The National Shooting Sports Foundation (NSSF) sent a letter yesterday to the Bureau of Alcohol, Tobacco, Firearms and Explosives (ATF) and the Office of Management and Budget commenting on ATF’s proposal to require as part of a year-long “pilot program” that federally licensed firearms retailers in Texas, New Mexico, Arizona and California report to ATF the multiple sales of certain rifles (Federal Register, December 17, 2010).The NSSF's letter can be found here.
In its letter, NSSF explains that it respectfully disagrees with ATF’s proposal because Congress has not provided ATF the legal authority under the Gun Control Act to impose this reporting requirement and, perhaps more importantly, because NSSF believes that this reporting requirement will actually make it more difficult for firearms retailers to help law enforcement since illegal firearms traffickers will easily modify their illegal schemes to circumvent the new reporting requirement.
While NSSF opposes ATF’s proposal, it remains committed to strongly encouraging all firearms retailers to contact ATF whenever they suspect an illegal straw purchase or other efforts to acquire firearms for illegal purposes.
I found this part of their letter particularly interesting.
The information collection request published by ATF in the Federal Register (75 Fed. Reg. 79021, Dec. 17, 2010) is inconsistent with public statements by ATF (See remarks by Acting ATF Director Ken Melson, December 20, 2010 at http://www.atf.gov/press/releases/2010/12/122010-hdqrts-melson-webcast.html, “ATF Remarks”) and subsequent news reports. First, the information collection request itself applies to all federal firearms licensees everywhere in the United States. It is not geographically limited to licensed firearms dealers located in Texas, New Mexico, Arizona and California (See ATF Remarks, supra). The notice does not say the collection of information will be for one year, as stated by Acting Director Melson.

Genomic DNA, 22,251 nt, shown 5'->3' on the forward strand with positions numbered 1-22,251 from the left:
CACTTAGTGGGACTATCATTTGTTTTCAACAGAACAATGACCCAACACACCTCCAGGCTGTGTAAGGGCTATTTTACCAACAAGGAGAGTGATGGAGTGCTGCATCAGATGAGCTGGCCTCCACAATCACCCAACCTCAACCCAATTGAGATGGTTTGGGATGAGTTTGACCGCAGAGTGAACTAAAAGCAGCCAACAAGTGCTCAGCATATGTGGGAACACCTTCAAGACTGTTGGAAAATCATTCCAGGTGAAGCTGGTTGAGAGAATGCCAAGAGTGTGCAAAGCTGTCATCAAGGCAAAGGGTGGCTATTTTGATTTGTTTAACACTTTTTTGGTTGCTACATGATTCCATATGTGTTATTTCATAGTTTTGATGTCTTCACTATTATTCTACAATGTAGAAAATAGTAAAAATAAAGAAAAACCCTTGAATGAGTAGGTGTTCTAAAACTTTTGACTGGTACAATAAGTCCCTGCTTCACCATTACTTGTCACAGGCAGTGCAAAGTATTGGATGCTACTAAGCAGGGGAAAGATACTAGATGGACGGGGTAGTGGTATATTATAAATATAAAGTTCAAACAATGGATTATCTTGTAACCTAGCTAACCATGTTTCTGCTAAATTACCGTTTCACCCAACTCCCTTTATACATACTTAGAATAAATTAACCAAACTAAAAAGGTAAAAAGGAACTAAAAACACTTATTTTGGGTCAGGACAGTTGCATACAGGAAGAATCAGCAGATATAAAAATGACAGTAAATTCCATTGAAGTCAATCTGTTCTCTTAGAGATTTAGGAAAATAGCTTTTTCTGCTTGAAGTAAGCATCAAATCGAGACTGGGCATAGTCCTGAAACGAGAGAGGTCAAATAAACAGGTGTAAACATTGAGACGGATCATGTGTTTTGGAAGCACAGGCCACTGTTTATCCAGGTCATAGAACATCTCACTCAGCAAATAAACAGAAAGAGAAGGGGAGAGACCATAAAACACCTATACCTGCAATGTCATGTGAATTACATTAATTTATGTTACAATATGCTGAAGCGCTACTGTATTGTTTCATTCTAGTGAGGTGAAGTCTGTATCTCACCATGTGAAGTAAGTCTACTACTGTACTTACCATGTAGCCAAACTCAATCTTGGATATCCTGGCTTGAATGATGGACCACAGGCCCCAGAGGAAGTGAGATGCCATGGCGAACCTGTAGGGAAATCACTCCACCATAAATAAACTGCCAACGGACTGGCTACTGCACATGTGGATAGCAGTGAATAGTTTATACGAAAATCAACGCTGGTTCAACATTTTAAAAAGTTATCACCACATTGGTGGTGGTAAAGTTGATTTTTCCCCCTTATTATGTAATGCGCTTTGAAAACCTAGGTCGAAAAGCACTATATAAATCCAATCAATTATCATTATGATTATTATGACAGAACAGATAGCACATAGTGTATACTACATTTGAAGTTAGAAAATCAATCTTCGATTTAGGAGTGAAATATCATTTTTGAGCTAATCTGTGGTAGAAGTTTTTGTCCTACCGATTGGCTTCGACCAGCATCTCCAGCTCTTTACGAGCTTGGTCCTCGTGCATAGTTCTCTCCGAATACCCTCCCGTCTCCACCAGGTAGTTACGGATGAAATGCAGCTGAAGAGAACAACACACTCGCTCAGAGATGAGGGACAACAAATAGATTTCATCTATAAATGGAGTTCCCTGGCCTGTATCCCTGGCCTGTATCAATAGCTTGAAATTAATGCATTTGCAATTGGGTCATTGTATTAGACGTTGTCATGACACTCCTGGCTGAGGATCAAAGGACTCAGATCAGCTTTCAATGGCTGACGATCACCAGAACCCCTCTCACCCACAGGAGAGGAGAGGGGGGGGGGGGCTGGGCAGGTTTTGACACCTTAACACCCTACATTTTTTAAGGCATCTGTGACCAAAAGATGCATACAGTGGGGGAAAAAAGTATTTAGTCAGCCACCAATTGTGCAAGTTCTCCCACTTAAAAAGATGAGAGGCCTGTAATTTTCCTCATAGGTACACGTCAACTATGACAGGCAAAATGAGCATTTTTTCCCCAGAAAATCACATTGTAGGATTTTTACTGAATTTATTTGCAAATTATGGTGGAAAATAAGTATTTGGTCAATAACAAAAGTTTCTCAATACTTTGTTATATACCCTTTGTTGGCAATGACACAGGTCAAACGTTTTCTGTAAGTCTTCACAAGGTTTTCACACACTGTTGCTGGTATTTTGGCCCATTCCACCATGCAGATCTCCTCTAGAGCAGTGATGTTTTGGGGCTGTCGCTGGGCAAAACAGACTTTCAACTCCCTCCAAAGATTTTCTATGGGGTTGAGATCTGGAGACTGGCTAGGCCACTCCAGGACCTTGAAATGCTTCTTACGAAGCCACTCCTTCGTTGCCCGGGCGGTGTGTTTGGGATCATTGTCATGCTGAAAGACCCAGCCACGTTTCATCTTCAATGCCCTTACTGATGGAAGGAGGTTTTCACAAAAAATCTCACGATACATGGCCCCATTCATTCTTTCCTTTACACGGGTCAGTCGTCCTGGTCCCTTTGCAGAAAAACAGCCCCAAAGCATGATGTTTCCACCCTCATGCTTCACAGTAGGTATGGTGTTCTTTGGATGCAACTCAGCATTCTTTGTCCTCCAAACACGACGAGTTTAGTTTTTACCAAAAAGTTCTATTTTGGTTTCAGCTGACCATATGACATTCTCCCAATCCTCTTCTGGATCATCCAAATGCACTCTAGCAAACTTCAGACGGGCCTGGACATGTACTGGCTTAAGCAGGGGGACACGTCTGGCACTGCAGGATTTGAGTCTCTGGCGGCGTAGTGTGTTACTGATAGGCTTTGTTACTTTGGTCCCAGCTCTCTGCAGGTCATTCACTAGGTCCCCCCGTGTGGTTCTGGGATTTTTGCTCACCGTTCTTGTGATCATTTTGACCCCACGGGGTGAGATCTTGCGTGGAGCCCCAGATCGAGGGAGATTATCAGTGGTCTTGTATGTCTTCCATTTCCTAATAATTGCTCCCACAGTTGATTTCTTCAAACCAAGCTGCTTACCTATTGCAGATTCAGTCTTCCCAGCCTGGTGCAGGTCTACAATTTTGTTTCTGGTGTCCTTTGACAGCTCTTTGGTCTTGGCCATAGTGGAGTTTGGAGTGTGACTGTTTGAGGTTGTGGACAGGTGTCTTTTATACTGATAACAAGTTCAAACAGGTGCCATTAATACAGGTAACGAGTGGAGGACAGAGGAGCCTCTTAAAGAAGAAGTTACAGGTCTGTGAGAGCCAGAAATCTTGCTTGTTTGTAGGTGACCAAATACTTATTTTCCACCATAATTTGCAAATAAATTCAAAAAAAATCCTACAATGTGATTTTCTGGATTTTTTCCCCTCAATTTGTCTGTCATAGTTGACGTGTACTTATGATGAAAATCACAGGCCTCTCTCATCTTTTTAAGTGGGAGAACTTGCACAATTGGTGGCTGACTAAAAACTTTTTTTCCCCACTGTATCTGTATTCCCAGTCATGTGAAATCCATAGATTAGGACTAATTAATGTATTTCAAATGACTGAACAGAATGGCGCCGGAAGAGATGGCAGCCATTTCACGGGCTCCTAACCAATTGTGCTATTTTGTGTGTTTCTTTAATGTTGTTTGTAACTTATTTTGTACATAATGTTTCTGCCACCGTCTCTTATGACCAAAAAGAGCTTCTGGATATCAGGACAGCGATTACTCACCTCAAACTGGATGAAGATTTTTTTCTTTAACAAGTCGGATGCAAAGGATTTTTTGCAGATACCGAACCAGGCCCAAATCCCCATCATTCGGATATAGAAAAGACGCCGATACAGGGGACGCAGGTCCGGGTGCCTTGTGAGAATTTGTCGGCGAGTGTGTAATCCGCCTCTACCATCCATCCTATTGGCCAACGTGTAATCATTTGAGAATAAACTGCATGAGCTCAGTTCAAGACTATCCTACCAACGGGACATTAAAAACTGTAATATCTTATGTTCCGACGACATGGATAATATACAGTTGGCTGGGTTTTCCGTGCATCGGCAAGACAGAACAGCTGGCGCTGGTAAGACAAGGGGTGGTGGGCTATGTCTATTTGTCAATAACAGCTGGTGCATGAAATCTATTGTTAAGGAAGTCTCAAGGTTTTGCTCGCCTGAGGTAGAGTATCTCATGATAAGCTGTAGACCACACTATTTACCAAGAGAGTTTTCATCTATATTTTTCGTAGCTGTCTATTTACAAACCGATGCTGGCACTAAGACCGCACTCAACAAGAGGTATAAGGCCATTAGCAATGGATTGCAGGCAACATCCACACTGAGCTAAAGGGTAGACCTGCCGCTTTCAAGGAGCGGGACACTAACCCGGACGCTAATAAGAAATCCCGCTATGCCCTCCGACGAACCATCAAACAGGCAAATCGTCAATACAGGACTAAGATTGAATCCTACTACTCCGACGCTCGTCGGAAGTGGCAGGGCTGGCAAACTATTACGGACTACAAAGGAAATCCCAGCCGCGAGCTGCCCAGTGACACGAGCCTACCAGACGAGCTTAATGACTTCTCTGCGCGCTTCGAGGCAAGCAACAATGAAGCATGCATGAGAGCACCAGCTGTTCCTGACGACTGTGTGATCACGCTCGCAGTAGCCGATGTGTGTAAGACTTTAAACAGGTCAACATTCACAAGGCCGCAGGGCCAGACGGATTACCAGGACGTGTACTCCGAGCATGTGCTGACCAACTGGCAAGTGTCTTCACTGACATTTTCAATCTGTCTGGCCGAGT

The notice also underestimates the burden on licensees. ATF appears assume that only one form per dealer will be filled out per year. Not basis is set forth for this conclusion and we are left to speculate. The time estimate of 12 minutes we believe underestimates the burden on small dealers especially those that have not sold handguns and are not familiar will completing the multiple sales form for handguns. The burden and cost to dealers is also not limited to filling out the form itself. ATF underestimates the burden and cost to dealers – particularly small dealers – to implement processes to ensure compliance wit this new reporting requirement, e.g. that one employee doesn’t accidentally sell and fail to report a perfectly legal rifle to a customer to whom another employee sold a rifle within the five day window.
Buyers will no longer be protected by FOPA. Never before, not even in situations where demand-letters have been permitted, has the required information included the identity of the transferors. Blaustein & Reich, Inc. v. Buckles, 365 F.3d 281 (4th Cir. 2004).